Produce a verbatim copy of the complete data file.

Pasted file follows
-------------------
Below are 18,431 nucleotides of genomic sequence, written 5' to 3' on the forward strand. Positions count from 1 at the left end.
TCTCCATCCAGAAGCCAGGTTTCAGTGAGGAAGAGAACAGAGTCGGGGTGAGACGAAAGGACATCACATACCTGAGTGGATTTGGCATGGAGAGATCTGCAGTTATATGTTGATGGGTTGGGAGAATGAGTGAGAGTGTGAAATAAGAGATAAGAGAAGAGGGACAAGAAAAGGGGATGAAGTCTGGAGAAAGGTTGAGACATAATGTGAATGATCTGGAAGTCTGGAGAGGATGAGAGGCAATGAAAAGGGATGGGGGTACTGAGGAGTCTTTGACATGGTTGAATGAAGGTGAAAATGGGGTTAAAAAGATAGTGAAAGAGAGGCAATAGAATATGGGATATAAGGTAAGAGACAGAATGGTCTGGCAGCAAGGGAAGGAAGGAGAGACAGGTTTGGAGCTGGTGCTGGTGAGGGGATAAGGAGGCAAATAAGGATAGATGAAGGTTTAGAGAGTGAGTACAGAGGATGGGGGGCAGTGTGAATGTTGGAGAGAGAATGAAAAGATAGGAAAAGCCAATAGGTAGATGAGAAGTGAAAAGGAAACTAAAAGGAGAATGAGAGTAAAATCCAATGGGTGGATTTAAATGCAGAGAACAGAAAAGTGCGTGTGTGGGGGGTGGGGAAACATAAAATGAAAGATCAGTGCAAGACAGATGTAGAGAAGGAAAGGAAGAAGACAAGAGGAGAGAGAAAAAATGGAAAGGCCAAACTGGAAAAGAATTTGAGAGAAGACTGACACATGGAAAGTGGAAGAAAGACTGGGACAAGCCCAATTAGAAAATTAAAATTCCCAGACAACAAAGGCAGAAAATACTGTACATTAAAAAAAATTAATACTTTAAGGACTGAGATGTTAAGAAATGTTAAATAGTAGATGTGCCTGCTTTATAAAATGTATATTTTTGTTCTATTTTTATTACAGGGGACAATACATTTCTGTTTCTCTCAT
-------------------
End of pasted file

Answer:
Below are 18,431 nucleotides of genomic sequence, written 5' to 3' on the forward strand. Positions count from 1 at the left end.
TCTCCATCCAGAAGCCAGGTTTCAGTGAGGAAGAGAACAGAGTCGGGGTGAGACGAAAGGACATCACATACCTGAGTGGATTTGGCATGGAGAGATCTGCAGTTATATGTTGATGGGTTGGGAGAATGAGTGAGAGTGTGAAATAAGAGATAAGAGAAGAGGGACAAGAAAAGGGGATGAAGTCTGGAGAAAGGTTGAGACATAATGTGAATGATCTGGAAGTCTGGAGAGGATGAGAGGCAATGAAAAGGGATGGGGGTACTGAGGAGTCTTTGACATGGTTGAATGAAGGTGAAAATGGGGTTAAAAAGATAGTGAAAGAGAGGCAATAGAATATGGGATATAAGGTAAGAGACAGAATGGTCTGGCAGCAAGGGAAGGAAGGAGAGACAGGTTTGGAGCTGGTGCTGGTGAGGGGATAAGGAGGCAAATAAGGATAGATGAAGGTTTAGAGAGTGAGTACAGAGGATGGGGGGCAGTGTGAATGTTGGAGAGAGAATGAAAAGATAGGAAAAGCCAATAGGTAGATGAGAAGTGAAAAGGAAACTAAAAGGAGAATGAGAGTAAAATCCAATGGGTGGATTTAAATGCAGAGAACAGAAAAGTGCGTGTGTGGGGGGTGGGGAAACATAAAATGAAAGATCAGTGCAAGACAGATGTAGAGAAGGAAAGGAAGAAGACAAGAGGAGAGAGAAAAAATGGAAAGGCCAAACTGGAAAAGAATTTGAGAGAAGACTGACACATGGAAAGTGGAAGAAAGACTGGGACAAGCCCAATTAGAAAATTAAAATTCCCAGACAACAAAGGCAGAAAATACTGTACATTAAAAAAAATTAATACTTTAAGGACTGAGATGTTAAGAAATGTTAAATAGTAGATGTGCCTGCTTTATAAAATGTATATTTTTGTTCTATTTTTATTACAGGGGACAATACATTTCTGTTTCTCTCAT